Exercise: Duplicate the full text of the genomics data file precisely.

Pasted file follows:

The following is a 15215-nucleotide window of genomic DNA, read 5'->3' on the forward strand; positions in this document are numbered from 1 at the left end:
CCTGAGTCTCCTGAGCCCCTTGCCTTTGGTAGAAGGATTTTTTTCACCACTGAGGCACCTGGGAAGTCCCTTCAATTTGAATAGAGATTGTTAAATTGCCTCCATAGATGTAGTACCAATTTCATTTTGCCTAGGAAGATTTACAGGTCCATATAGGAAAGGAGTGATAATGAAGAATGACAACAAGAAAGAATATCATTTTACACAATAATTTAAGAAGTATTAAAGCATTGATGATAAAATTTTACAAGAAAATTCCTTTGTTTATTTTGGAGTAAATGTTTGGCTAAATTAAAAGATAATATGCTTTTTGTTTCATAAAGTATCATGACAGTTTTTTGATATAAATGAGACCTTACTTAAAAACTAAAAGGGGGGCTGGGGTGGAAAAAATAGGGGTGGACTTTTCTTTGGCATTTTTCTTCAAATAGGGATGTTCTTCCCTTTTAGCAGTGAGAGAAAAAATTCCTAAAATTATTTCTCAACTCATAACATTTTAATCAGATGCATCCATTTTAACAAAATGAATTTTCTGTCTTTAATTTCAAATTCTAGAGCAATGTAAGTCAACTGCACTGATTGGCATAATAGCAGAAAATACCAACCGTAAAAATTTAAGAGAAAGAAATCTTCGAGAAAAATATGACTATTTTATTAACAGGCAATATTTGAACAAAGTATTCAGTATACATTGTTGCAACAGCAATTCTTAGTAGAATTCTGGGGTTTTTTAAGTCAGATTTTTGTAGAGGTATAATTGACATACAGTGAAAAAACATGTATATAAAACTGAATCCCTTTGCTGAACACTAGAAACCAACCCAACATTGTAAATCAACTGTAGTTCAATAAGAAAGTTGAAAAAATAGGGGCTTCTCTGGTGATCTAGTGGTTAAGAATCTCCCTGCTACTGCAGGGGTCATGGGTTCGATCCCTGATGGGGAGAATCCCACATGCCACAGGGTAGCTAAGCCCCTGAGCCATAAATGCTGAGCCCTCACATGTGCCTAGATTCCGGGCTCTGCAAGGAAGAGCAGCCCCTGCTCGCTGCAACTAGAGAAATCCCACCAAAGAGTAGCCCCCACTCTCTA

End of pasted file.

The following is a 15215-nucleotide window of genomic DNA, read 5'->3' on the forward strand; positions in this document are numbered from 1 at the left end:
CCTGAGTCTCCTGAGCCCCTTGCCTTTGGTAGAAGGATTTTTTTCACCACTGAGGCACCTGGGAAGTCCCTTCAATTTGAATAGAGATTGTTAAATTGCCTCCATAGATGTAGTACCAATTTCATTTTGCCTAGGAAGATTTACAGGTCCATATAGGAAAGGAGTGATAATGAAGAATGACAACAAGAAAGAATATCATTTTACACAATAATTTAAGAAGTATTAAAGCATTGATGATAAAATTTTACAAGAAAATTCCTTTGTTTATTTTGGAGTAAATGTTTGGCTAAATTAAAAGATAATATGCTTTTTGTTTCATAAAGTATCATGACAGTTTTTTGATATAAATGAGACCTTACTTAAAAACTAAAAGGGGGGCTGGGGTGGAAAAAATAGGGGTGGACTTTTCTTTGGCATTTTTCTTCAAATAGGGATGTTCTTCCCTTTTAGCAGTGAGAGAAAAAATTCCTAAAATTATTTCTCAACTCATAACATTTTAATCAGATGCATCCATTTTAACAAAATGAATTTTCTGTCTTTAATTTCAAATTCTAGAGCAATGTAAGTCAACTGCACTGATTGGCATAATAGCAGAAAATACCAACCGTAAAAATTTAAGAGAAAGAAATCTTCGAGAAAAATATGACTATTTTATTAACAGGCAATATTTGAACAAAGTATTCAGTATACATTGTTGCAACAGCAATTCTTAGTAGAATTCTGGGGTTTTTTAAGTCAGATTTTTGTAGAGGTATAATTGACATACAGTGAAAAAACATGTATATAAAACTGAATCCCTTTGCTGAACACTAGAAACCAACCCAACATTGTAAATCAACTGTAGTTCAATAAGAAAGTTGAAAAAATAGGGGCTTCTCTGGTGATCTAGTGGTTAAGAATCTCCCTGCTACTGCAGGGGTCATGGGTTCGATCCCTGATGGGGAGAATCCCACATGCCACAGGGTAGCTAAGCCCCTGAGCCATAAATGCTGAGCCCTCACATGTGCCTAGATTCCGGGCTCTGCAAGGAAGAGCAGCCCCTGCTCGCTGCAACTAGAGAAATCCCACCAAAGAGTAGCCCCCACTCTCTA